As much as possible, right?!?! Sometimes I think I'd love one every day! When I first moved to Westcliffe, I wasn't getting any massage. The reasons varied: I didn't know anyone who did massage. I didn't want to drive to Salida/Canon/Pueblo to get one - or really, I didn't want to drive an hour home after the massage. I chose not to spend money on it. And on and on. Anyway, after about 6 months, I finally got one. And it was wonderful. I had forgotten how good massage felt, how rejuvented I was, and how helpful it was to let go a little bit. (Plus, it inspires my own work in so many ways.) Now, I've found that getting a massage every other week works well to support me physically, mentally and emotionally.
So you've just finished getting a massage, and you are wondering when to come back. It's a frequently asked question... how do we know when it's "time" for another? Ultimately, we know our bodies best and we can ask within to find the answer. How is your body feeling now that you've had a massage? How often do you want/need this type of support? What is best for you? Is regular massage part of your self-care?
Consistency is key here. When studies are done to find the benefits of massage, participants are receiving massages consistently over a period of several weeks or months. People who get "regular" massage come in once a week, every other week, or once a month. If it has been a while since your last massage and you are coming in to address something specific, I recommend starting with 1 massage every week for 2-3 weeks. Then as the body starts to integrate the massage, we can begin tapering off to twice a month, once a month, or as needed. People experiencing chronic pain will benefit from more frequent (1-2 times a week) massage over a period of time. Because each person is different, this is something we'd talk about together so that we can find what best fits for your body!
I'd love to hear from you. What has been most beneficial in your experience receiving massage?
The Foot. It is a remarkable structure, really, consising of 26 bones, 33 joints, 19 muscles,107 ligaments and thousands of nerve endings. REALLY?! Whoa. I just looked up those facts and I am amazed. The body just fascinates me. Anyway, the foot. I was walking on a trail the other day and turned my attention to my foot and how it moved. How it flexed and rolled and absorbed the shock of carrying the body. How it teetered on uneven surfaces. How it allowed me to move, stand, balance, jump, and run. How it connected me and my body to the earth.
Massaging the foot has so many benefits. Giving some attention to this part of the body that we rely on every day (mostly without much acknowledgement) is so helpful to our well-being. Studies show foot massage can help reduce pain, alleviate symptoms associated with anxiety and depression, and enhance sleep. It can help decrease stress and restore a natural balance to the body. At the end of the day, I've found giving my feet some attention is a really wonderful way to wind down and care for myself. It is amazing what a little bit of attention and care can do for our bodies, minds, and hearts. I'd like to share some of what I do here.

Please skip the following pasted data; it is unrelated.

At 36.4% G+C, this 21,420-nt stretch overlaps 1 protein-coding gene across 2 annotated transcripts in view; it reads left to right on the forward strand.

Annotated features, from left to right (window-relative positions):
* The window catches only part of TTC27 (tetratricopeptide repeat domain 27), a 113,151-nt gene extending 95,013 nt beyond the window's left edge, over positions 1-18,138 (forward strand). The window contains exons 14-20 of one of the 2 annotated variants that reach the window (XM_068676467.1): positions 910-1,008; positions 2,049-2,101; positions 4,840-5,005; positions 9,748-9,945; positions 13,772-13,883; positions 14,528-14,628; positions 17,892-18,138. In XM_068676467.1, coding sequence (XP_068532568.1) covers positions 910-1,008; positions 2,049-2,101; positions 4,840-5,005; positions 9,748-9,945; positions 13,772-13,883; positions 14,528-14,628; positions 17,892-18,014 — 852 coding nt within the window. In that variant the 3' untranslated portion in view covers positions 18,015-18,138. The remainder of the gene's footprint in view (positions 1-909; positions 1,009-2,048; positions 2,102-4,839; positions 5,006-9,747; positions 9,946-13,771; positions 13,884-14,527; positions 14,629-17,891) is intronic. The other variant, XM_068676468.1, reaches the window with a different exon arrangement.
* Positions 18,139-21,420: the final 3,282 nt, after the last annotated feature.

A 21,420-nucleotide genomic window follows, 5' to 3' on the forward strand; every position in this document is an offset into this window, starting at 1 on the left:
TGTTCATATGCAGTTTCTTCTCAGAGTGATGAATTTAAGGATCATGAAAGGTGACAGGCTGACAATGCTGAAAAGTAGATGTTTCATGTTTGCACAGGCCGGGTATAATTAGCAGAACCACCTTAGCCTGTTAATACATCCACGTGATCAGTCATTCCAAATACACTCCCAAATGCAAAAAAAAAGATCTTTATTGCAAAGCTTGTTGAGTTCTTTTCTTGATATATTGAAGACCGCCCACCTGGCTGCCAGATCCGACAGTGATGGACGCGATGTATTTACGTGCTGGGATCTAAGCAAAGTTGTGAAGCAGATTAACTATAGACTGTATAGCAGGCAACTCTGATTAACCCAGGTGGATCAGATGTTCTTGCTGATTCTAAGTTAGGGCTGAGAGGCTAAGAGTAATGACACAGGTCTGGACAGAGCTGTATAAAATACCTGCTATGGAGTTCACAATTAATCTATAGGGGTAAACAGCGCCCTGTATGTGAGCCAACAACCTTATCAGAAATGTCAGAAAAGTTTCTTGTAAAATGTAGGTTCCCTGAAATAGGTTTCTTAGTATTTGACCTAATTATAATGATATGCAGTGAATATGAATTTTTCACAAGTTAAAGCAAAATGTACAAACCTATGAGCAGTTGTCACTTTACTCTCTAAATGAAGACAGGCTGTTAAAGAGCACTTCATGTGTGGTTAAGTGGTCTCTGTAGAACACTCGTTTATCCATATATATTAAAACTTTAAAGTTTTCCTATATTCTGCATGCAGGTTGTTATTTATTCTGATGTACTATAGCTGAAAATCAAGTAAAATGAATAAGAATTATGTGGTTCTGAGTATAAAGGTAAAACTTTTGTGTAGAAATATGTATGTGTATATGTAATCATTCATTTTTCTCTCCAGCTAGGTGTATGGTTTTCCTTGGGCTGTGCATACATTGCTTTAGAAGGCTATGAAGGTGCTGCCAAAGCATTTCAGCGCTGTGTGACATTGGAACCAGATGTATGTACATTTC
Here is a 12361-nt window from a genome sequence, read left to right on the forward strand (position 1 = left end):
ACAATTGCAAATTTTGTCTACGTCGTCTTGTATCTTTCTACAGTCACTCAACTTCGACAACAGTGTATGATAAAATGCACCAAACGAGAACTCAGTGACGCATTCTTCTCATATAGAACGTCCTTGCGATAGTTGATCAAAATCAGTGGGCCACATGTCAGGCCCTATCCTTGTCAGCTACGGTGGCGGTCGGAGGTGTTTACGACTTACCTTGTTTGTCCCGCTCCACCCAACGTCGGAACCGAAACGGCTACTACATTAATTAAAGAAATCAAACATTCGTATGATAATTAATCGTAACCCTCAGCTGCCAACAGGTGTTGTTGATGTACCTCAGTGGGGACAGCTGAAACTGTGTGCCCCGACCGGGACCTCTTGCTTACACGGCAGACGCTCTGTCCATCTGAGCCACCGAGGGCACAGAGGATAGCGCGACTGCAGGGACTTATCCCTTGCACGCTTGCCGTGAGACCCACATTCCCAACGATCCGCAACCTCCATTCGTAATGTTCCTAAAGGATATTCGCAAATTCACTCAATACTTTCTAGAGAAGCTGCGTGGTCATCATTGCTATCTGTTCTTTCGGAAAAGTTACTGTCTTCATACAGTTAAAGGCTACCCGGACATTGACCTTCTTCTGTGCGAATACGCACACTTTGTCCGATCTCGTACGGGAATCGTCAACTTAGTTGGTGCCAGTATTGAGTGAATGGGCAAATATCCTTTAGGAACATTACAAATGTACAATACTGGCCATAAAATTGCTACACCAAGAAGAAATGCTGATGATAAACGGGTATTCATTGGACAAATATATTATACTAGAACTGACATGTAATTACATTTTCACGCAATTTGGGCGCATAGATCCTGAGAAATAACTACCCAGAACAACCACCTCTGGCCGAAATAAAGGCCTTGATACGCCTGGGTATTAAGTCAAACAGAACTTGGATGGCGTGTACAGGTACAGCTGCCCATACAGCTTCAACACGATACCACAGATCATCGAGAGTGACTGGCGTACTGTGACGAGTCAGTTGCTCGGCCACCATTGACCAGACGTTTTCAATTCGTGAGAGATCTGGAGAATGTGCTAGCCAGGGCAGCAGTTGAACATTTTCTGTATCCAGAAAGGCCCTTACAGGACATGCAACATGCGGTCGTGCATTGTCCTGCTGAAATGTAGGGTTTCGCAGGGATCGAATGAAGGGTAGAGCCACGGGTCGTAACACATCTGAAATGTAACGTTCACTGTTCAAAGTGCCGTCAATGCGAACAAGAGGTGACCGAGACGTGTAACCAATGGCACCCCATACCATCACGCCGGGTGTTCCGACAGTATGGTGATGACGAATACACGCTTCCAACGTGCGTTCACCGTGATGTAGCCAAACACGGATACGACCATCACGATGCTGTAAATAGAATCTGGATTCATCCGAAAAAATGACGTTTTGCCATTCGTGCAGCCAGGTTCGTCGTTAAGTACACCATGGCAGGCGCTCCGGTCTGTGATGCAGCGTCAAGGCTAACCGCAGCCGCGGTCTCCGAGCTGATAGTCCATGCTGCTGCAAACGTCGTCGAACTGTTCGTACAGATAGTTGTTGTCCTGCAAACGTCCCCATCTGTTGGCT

1. Soak the feet in warm water with a couple tablespoons of epsom salt and several drops of peppermint essential oil.
2. Generously apply lotion or foot salve like shea butter to the entire foot, gently rubbing the sole of the foot from toes to the heel. Using a firm pressure with both thumbs, alternate pushing one thumb and then the other to knead the foot from one side to the other.
3. Gently squeeze each toe up and down the length of the toe. Lightly pull on the end of the toe creating a little space to stretch. Rotate each toe and flex it back and forth.
4. Feel yourself relax as everything begins to soften.
What's that expression... "are your dogs barking?" Chances are they are. (Because come on, we're on our feet a LOT in our day-to-day lives!) Is it time to quiet those barking dogs with a soothing foot massage?
Yes, it's true. I'm kicking off this blog with one of my most favorite subjects... and most asked question. Do you do deep tissue massage? Over the years I have found myself stumbling over the answer. When most people ask this, I think they are asking if I work with deep pressure in a therapeutic manner rather than offering a light touch for relaxation.
Let me offer a differentiation here: Deep tissue massage vs. deep pressure. Deep tissue massage is a series of techniques that are applied to deep layers of soft tissue often used to break up adhesions, re-align connective tissue, and relieve severe muscle tension or musculo-skeletal disorders. Usually it is focused on one particular area of the body and is often a very intense and precise form of bodywork. Deep pressure refers to massage with sustained deep pressure throughout the body.
So yes, I do deep tissue massage and most often, I offer deep pressure. In order to determine what is being called for, I find communication is key! Pressure is subjective. Pain is subjective. One person's "deep" is another person's "I can barely feel the pressure." How a body receives the pressure that I'm giving is uniquely personal, and it is so important to hear from the person on the table.